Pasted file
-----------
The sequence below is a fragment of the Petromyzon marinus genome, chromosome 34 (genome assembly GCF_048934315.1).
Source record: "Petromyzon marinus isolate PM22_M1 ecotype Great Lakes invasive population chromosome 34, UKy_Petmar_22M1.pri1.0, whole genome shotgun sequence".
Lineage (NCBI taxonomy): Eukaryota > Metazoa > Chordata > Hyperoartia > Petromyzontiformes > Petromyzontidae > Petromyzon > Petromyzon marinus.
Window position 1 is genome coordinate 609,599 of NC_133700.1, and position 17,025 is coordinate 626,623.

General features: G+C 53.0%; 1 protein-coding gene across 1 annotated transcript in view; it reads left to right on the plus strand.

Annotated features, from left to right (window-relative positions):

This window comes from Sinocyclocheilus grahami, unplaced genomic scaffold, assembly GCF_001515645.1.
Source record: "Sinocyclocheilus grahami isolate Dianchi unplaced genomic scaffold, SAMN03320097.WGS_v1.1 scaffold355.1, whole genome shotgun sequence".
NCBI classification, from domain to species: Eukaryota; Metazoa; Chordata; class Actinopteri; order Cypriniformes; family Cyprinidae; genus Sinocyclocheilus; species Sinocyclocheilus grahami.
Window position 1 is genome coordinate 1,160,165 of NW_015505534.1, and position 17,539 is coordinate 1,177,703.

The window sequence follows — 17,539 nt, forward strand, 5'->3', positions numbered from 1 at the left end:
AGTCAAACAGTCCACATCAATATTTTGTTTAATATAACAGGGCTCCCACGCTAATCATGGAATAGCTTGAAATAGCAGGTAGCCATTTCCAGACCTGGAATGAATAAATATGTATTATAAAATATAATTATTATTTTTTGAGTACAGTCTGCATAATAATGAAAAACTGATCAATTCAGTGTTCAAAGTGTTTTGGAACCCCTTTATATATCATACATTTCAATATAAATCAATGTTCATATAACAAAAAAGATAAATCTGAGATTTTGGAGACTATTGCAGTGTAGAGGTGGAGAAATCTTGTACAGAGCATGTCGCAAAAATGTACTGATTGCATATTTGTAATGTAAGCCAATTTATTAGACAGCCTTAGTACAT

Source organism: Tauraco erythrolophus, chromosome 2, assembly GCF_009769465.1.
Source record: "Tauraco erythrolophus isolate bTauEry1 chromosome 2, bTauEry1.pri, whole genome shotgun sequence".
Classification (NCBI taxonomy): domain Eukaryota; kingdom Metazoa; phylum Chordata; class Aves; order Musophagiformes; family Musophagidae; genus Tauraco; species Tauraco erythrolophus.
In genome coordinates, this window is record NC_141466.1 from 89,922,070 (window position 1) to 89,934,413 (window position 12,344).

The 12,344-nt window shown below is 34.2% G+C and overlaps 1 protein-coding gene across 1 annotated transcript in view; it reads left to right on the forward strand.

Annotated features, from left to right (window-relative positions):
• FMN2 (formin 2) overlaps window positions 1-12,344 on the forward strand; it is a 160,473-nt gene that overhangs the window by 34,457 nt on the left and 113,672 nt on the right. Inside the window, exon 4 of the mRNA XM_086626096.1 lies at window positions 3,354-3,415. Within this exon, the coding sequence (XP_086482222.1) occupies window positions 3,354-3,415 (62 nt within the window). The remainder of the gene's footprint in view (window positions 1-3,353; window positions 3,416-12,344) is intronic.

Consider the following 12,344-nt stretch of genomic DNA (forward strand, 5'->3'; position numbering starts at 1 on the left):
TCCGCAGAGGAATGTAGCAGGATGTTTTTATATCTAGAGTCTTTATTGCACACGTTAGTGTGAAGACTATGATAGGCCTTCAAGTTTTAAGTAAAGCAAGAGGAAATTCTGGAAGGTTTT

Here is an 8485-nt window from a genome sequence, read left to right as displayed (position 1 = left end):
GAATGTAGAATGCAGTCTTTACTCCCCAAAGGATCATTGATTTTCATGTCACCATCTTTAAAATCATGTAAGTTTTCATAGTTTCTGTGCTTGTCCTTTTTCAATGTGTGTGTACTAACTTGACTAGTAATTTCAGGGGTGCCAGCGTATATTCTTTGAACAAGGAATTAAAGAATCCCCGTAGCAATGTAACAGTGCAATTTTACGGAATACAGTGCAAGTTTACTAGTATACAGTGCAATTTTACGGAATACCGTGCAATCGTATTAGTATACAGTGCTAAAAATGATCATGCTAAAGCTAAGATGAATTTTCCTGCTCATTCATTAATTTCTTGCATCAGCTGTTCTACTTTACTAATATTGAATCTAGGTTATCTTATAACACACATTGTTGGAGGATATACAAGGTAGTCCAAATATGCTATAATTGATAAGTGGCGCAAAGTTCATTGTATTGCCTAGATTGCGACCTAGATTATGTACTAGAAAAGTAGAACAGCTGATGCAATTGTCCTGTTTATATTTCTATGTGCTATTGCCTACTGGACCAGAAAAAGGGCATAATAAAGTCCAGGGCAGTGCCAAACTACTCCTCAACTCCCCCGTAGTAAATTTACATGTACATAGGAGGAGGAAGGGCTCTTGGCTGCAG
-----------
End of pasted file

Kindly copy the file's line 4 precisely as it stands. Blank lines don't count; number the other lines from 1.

Window position 1 is genome coordinate 609,599 of NC_133700.1, and position 17,025 is coordinate 626,623.